Wyoming — During a typical March is Reading month, students participate in classroom activities such as decorating doors to resemble book covers and taking spontaneous reading breaks.
This year, however, Gladiola Elementary staff is switching the focus from within the school walls to inside students’ homes, ensuring families have everything they need to focus on reading.
“One thing we learned when the shutdown happened that was heavy on our hearts was that we couldn’t send students home with books to keep them reading,” Principal Cheryl Corpus said.
“That was a huge concern,” added second-grade teacher Julie Dykstra, who noted that the worry grew as the school closure stretched from weeks to months. “This year, we have sent a ton of books home with kids so they have their own reading library at home.”
While 30 percent of Gladiola students continue to learn remotely, the staff is making efforts to connect families with digital and print resources. A main partner in the effort is Kent District Library, which is offering virtual tours of the Wyoming branch, 3350 Michael Ave. SW; educational videos on how to get a library card; and information about events and resources for families. The KDL Bookmobile has also been stationed at food distributions, bringing library services to patrons.
“We are really focusing on putting the library at the center of what we have going on,” Dykstra said. “We have an amazing library, and so many of our kids have never been there.”
The staff is also grateful for donations of new and gently used books. Anna Rivera, Kent School Services Network community school coordinator, has collected 272 donated books, mostly from Wyoming Harbor Church and Christ Lutheran Church for students to keep or borrow, return and receive another.
Books & Places to Read Them
Students are enjoying having those books and others in their hands, both at school and home.
Second-grader Riley Weber, who is enrolled in remote learning, likes to curl up in the dark with a flashlight in a comfy corner of her room. “I am reading chapter books,” she said, holding up the book “Hero” by Jennifer Li Shotz. “It’s about a labrador named Hero,” she said.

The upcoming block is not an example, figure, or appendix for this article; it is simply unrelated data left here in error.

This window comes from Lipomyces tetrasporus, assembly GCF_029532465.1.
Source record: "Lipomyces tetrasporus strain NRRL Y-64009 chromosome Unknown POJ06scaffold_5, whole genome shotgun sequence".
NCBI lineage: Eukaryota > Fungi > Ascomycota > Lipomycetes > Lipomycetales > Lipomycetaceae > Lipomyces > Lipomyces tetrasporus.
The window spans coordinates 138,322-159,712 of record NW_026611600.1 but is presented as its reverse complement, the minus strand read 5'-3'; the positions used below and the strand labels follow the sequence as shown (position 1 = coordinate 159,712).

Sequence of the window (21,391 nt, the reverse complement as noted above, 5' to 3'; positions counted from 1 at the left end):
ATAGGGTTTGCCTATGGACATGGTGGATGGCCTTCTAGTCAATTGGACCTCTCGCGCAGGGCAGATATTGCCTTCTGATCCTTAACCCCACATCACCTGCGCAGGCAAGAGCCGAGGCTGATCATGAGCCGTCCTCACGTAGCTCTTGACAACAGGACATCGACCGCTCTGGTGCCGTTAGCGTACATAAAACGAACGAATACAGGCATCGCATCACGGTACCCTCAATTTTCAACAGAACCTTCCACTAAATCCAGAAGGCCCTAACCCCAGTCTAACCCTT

Second-graders Zoey Oertlin and Jason Osburn also have favorite chapter and series books, and favorite spots at home to read them. For Zoey, it’s her bedroom loft, but Jason’s space is a bit more professional: “down here in the basement in my office,” he said during a Zoom session.
“One thing we learned when the shutdown happened that was heavy on our hearts was that we couldn’t send students home with books to keep them reading.”— Gladiola Elementary School Principal Cheryl Corpus
Teacher Jennifer Blackburn included many of the activities she normally does in March, but virtually. The second-grade remote teacher said she knows that for many students family time has been ample, but she’s still encouraging students to read with parents and other family members.
She mailed each of her 24 students large envelopes filled with materials for creating Dr. Seuss or Thing 1 or Thing 2 hats, word searches and other literacy-based activities. She shared a calendar for students to use that instructed on certain days to “bring a joke book” or “read a book about weather.” She even does the popular flashlight Friday on Zoom, with students reading in the dark with flashlights in their homes, but in online breakout rooms with their friends.
“I tried to choose things that would create an equal balance of family time and together(class) time,” Blackburn said.